• Marta Stelmaszak , on Mar 13, 2015 at 16:08 Reply

      I think most of us have both extrovert and introvert qualities, so you just might be a bit of both!

  11. Martine , on Mar 2, 2015 at 07:33 Reply

    Hi Marta!

    I loved this series as I’m a fan of personality tests!
    It was interesting to apply my results to translation…

    So, it seems that I’m an ESFJ personality (which is quite true). Still, I’m not a “turbo type” (someone who manage to introduce him/herself to anybody easily and straight away…); I’m a quite good “easy chatter” just once I’ve managed to break the ice! 🙂

    I’m also a pefectionist and a bit of a rebel too. 100% translation does not suit me very well, just because I need to diversify my missions and create some “human contact”…(courses…).

    Thank you very much, Marta!

    Martine

  12. Suzanne Smart , on Mar 2, 2015 at 15:29 Reply

    What an interesting post Marta. Reading through the comments, it’s clear that we all identify with these traits and I can see all of them in myself. I especially agree with Jane’s comment: “Who else would spend hours researching a single term to make sure they’ve got it right?” – that is SO true!! Translation is an art and I think all artists are perfectionists.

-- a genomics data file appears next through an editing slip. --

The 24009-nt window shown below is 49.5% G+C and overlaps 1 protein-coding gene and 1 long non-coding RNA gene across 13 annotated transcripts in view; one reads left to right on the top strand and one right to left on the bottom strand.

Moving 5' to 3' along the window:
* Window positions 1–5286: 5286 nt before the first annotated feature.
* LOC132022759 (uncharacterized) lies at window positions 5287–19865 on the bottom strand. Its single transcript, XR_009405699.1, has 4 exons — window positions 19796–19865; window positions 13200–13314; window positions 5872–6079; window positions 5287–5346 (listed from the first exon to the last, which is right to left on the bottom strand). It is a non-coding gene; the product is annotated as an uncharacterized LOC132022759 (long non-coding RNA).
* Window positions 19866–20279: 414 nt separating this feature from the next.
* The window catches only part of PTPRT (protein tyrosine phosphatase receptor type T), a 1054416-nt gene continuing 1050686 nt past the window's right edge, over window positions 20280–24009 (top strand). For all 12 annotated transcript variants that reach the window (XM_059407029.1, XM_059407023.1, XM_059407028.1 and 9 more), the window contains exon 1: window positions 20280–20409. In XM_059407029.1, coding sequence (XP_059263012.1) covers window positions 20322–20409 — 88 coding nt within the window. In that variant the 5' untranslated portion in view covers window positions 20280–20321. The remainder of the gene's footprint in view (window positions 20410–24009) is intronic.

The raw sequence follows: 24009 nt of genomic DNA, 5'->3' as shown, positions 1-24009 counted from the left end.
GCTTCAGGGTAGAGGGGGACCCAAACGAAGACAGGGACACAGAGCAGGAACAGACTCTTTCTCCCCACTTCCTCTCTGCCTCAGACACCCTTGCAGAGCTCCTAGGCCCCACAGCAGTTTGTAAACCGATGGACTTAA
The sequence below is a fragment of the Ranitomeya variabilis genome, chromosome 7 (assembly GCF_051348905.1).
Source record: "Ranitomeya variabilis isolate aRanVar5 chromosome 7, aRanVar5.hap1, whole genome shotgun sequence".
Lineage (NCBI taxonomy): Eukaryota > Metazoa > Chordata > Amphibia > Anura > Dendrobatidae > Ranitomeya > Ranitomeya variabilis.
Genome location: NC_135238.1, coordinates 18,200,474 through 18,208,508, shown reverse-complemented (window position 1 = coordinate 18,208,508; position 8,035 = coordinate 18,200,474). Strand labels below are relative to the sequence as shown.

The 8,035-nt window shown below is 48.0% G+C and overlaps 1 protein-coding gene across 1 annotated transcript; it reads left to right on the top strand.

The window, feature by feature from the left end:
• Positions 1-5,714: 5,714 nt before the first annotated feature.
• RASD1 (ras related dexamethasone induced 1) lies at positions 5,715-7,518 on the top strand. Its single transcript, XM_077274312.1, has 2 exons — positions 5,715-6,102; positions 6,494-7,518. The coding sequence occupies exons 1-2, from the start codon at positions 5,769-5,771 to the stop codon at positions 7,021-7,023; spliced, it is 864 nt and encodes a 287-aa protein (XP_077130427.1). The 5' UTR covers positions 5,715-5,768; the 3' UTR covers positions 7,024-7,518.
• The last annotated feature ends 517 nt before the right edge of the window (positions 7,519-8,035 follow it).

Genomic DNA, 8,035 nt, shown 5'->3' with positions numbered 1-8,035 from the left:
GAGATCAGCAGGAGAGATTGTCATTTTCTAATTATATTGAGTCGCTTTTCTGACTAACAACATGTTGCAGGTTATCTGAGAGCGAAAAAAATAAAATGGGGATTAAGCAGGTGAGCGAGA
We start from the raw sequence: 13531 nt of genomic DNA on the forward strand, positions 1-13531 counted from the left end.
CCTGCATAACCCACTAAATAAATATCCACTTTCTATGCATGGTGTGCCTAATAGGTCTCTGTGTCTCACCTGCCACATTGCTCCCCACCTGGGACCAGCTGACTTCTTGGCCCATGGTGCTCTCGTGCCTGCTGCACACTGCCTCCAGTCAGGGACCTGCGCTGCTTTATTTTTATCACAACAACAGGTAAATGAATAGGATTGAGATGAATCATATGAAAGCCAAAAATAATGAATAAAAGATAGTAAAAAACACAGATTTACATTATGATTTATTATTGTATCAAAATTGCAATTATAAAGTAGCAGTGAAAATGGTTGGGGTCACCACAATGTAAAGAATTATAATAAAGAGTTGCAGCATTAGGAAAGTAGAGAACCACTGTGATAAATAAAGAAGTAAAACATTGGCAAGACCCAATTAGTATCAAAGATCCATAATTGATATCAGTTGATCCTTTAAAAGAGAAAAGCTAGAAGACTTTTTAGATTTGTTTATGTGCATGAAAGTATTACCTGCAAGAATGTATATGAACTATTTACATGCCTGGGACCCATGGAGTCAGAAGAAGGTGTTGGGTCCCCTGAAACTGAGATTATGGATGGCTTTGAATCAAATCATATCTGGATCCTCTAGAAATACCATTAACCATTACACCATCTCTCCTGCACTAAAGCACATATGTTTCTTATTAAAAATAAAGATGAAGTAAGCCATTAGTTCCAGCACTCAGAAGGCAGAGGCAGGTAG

13. Allison Wright , on Mar 2, 2015 at 22:56 Reply

    I am, quite possibly, a pot pourri.

    I am, among other things, a rebellious, controlling perfectionist who beats up on herself regularly, likes people enormously and loves interacting with them when not being the reserved, withdrawn shy and serious one.

    I don’t fit neatly into any box. Who needs a box, anyway? 🙂

  14. Florencia Castaño , on Mar 3, 2015 at 14:21 Reply

    I think that the career path we choose is definitely the reflection of our personality traits.

    I do not thing anyone in his or her sound mind would choose to become a freelance translator, knowing that he or she couldn’t stand spending hours in isolation, researching a single word or working on an endless text.